Maven RS 3.2, 5-30x50
- By Chris Parkin
- 0 Comments
- Last updated: 17/09/2023
Maven optics first appeared at the British Shooting Show in February, and this RS 3.2 is the first unit that has arrived for review. These Japanese-made optics immediately exhibit deluxe external characteristics, with extremely neat and fine pitch knurling on the adjustment dials and turrets, alongside slick, dark grey hard anodising that doesn’t collect skin dust from your hands and fingers.
The 5-30 uses a 6x erector tube to magnify the image through its zoom range. The reticle is in the first focal plane (FFP), and with a 50mm objective and 30mm main tube, it retains modest dimensions and overall weight for the specifications on offer.
The centre saddle shows a capped windage dial to the right side, with 30 clicks (3 MRAD) left or right of the zero position. The elevation dial on top offers 60 clicks (6 MRAD) of adjustment per rotation and shows a rotation indicator to display the location within the 23 MRAD adjustment range. Both dials have very subtle screw caps, that when released, allow you to lift off the outer dial and replace it to mark your zeroed positions. The cap is incredibly well concealed within the knurling, and I didn’t even notice it was there at first. With the elevation dial removed, you can also access the zero stop dial that rotates into position and tightens in place. The knurled grip and clicks are tactile and positive, without any likely overrun.
The left-hand side parallax dial is engraved from ‘20’ to infinity, and the specifications say yards. Regardless, a clear image is easily available without undesirable backlash and there is no audible or tactile perception of any mechanical motion within.
The zoom collar is easily gripped and shows a small, raised wing with a marker arrow on it to point to the relevant magnification setting. A fast-focus ocular lens at the very rear of the parallel ocular body offers +/-3 dioptre to adjust everything to your own eyesight, allowing the reticle to appear in sharp definition. You won’t have a problem fitting any kind of rear add-on optical accessories, either.
The FFP SHR-MIL reticle shows MRAD etchings to read corrections, aim-offs, and to measure targets. The Maven is also available with an equivalent MOA reticle and the corresponding turrets. These offer 0.25 MOA clicks with 80 and 50 minutes of travel for elevation and windage respectively. The reticle is uncluttered and offers windage bars out to 5 MRAD. A 10 MRAD elevation holdover bar is visible on the 6 o’clock axis.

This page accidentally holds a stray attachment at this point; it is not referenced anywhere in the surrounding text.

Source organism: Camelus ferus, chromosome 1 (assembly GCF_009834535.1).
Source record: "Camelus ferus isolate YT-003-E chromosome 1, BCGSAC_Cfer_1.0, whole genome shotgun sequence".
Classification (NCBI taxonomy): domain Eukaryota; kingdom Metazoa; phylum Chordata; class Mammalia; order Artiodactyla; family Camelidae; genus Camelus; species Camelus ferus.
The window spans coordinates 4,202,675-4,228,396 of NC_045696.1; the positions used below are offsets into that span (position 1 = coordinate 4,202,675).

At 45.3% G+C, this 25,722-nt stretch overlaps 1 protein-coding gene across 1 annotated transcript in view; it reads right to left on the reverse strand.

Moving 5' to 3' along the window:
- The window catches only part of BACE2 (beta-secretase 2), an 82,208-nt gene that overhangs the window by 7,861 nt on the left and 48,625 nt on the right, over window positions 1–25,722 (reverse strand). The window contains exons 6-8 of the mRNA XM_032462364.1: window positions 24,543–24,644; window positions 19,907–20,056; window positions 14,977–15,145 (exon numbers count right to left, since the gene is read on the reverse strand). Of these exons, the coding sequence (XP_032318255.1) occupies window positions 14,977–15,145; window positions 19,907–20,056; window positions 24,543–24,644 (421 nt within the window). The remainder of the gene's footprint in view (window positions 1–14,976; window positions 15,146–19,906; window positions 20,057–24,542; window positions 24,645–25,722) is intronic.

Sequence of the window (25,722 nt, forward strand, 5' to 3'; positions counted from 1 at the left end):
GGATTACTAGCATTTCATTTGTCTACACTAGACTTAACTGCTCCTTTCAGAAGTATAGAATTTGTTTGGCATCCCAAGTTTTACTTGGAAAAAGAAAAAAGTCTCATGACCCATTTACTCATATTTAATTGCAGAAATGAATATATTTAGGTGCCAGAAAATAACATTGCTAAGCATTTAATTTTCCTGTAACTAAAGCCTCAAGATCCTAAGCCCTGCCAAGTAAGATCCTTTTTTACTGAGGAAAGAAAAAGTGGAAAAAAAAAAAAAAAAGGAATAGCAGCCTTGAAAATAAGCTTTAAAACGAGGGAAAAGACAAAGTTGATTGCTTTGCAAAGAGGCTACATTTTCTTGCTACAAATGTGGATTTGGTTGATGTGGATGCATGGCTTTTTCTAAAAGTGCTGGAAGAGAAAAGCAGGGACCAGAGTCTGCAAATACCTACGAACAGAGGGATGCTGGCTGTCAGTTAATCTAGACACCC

On a scope with relatively modest looks and almost hidden mechanical benefits, it’s all going to be about the optics themselves, and Maven doesn’t disappoint. They use Extra Low Dispersion (ED) glass and claim that 90% of the available light from the 50mm lens is transmitted to the eye. All the lens elements are fully multi-coated, with assurances of phase correction, excellent colour fidelity, and an “exceptionally clear, bright, high contrast image”.
The tube is nitrogen purged to avoid condensation issues and is fully waterproof. The scope boasts a submersion rating of 3m, which is reassuring from a rain perspective, or if you dowse it in a stream. Maven also offers a lifetime warranty and a stretch neoprene cover that protects the glassware and turret externals.
The image quality is as expected on a scope at this price point. It is clear and bright, shows a forgiving exit pupil, and offers a sharp focus of both reticle and field of view, without any untoward eyestrain. The colour balance seemed fairly natural to my eyes and the contrast was reasonably distinct in the greens. The field of view is clear from edge to edge, with a crisp junction at the black edge circumference. I had no problematic issues with chromatic aberration or flare when facing a low sun approaching the horizon, and at a higher magnification, the reticle produces a fine aim point with a floating centre dot.
Without illumination, it’s difficult to see the aim point on disruptive backgrounds with little contrast, so you need to zoom in somewhat just to bring the reticle into prominence. Different scopes suit different people, but an illuminated red dot in the centre would allow a hunter in poor light to see the reticle.
As a target-oriented daylight scope, or perhaps a long-range varminter, the mechanics pass the tracking test and offer accurate adjustments at multiple distances. The 30x magnification brings those small targets into clear view and the parallax locks them into focus as well.
The Maven is a well-made scope that offers excellent image quality and subtle, yet very functional, mechanical capability as well. It’s a shame there is no illumination but not everyone wants it, and it appears the money saved by not fitting it, has been spent on the glass and deeper mechanics instead. So many scopes these days have ‘all the bells and whistles’ for show, but when you get to the real image, they are lacking. It is here where the Maven still delivers on what I would characterise as a daytime, long-range varminting scope, or extended-range hunter on larger centrefires, perhaps.